Google Search

Newsletter : 4fax1026.txt

Directory | Previous file | Next file

>PD October 26, 1994 V2, #196

Israel and Jordan Make Peace in Desert

By Peyman Pejman (Cairo)

President Bill Clinton started his six-nation Middle East tour last night with his first stop in Egypt. The president's first meeting during his four-day tour was with Egypt's President Hosni Mubarak.

Mubarak has been a main ally of Washington in the Middle East and Clinton reviewed a range of regional issues with his Egyptian counterpart.

One of the major topics the two leaders discussed is progress in the Syrian/Israeli peace talks. Clinton will travel to Damascus Thursday for a meeting with Syrian President Hafez Assad, hoping his visit will break the ice in the stalled Israeli/Syrian peace talks.

Before leaving Egypt this morning, Clinton will meet with Yasir Arafat, chairman of the Palestine Liberation Organization.

President Clinton is likely to emphasize to the Palestinian leader the need to press ahead with the Israeli/Palestinian peace negotiations and for the Palestinian Authority to bring under control radical Islamic movements opposed to the peace agreement.

Clinton will then board Air Force One and leave for Aqaba Jordan, near a border crossing where he will attend the 1 p.m. (Israel time) signing ceremony of the Jordanian-Israeli peace accord with Prime Minister Yitzhak Rabin and King Hussein.

Knesset Approves Treaty 105-3

By Susan Sappir (Jerusalem)

Israel's parliament gave overwhelming support to a historic peace treaty with Jordan hours before the signing ceremony. Israeli Prime Minister Yitzhak Rabin went to this morning's signing of a peace treaty with Jordan with broad support from his people. Parliament approved the treaty after a 12-hour debate with a sweeping majority of 105 to 3.

Rabin told the Knesset the peace treaty with Jordan opened a new era and would change the lives of the Israelis. He foresaw new opportunities for business and travel. He voiced the hope that after Jordan, Syria would follow in ending decades of hostilities with the Jewish state.

Some objections to the treaty came from rightist opposition parties. They focused on the status of Jerusalem. In the peace treaty Israel recognizes Jordan's historic role as custodian of Muslim holy sites in Jerusalem.
This also angered Palestinians who see Jerusalem as the capital of future Palestinian state. PLO Chairman Yasir Arafat lashed out at the agreement, saying Jerusalem was the eternal capital of Palestine, no matter what anybody said.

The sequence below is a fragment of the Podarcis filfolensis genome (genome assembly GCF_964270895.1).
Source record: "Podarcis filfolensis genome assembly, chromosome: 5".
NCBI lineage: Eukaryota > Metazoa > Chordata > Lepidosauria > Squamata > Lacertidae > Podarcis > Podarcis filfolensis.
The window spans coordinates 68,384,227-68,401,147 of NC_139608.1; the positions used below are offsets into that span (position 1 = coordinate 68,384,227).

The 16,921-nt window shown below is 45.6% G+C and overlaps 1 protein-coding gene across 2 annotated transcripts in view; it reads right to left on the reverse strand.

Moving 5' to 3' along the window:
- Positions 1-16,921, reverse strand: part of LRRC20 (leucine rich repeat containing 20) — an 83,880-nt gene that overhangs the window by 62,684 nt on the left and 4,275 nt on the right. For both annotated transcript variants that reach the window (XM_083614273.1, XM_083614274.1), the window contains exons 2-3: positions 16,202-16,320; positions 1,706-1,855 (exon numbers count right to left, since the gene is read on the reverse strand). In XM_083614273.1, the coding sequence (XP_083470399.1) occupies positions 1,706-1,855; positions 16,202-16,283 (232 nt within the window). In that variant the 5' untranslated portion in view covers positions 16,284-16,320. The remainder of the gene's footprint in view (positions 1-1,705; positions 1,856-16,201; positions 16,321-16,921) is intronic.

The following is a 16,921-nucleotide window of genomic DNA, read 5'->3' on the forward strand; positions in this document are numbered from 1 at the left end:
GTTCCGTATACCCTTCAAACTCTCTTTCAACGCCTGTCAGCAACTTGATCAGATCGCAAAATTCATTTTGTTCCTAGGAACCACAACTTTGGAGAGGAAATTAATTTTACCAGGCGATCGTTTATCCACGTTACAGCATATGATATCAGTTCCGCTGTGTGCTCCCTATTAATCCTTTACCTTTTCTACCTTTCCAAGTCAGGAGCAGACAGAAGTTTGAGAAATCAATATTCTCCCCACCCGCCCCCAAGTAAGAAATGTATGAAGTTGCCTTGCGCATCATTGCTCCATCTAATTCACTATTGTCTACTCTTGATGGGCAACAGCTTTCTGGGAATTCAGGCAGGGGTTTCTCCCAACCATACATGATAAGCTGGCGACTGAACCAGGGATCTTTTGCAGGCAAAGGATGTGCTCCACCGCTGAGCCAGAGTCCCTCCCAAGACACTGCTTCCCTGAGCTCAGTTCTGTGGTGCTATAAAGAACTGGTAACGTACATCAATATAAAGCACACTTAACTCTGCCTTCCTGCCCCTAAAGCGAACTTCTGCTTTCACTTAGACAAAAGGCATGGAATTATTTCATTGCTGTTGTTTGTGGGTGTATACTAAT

Jordan will become only the second Arab state to make peace with Israel. Egypt was the first in 1979. Jordan and Israel have fought three wars.

Some 5,000 guests are expected at today's signing ceremony on the Israel-Jordan border, in the arava desert north of Eilat and Aqaba. Prominent among them is President Clinton. At the ceremony, Israeli and Jordanian generals, who once were enemies, will exchange gifts. And in Israel, soldiers will mark the day by laying wreaths on the graves of their fallen comrades.

Why Did Clinton Come to the Desert?

By Lauri Neff (White House)

President Clinton embarked on a six-nation Middle East tour Tuesday -- the highlight of which is this morning's signing of a peace treaty between Israel and Jordan. President Clinton says the event brings the United States closer to fulfilling its mission to bring peace to the entire region. The aim of his Middle East tour is to celebrate the Israeli/Jordanian peace treaty -- and to encourage other such accords in the region.

"Above all else, I go to the Middle East to deliver one, clear

message: the United States stands by those, who, in the words of
the Psalms, "seek peace and pursue it". And we stand up to those
who threaten to destroy the dream that has brought us to this
historic moment."

Clinton, speaking before his departure from the White House, said that progress in Middle East peace efforts has sparked a new wave of violence in the region, but he urged the parties involved to press forward. He said the people of the Middle East were at a crossroads.

"In one direction lies the dark past of violence, terrorism and insecurity the desperate enemies of peace seek to prolong. In the other lies a brighter future -- a brighter future that Israel and all her Arab neighbors can achieve if they have the courage to stand up to violence, to terrorism, to mistrust, to build that future."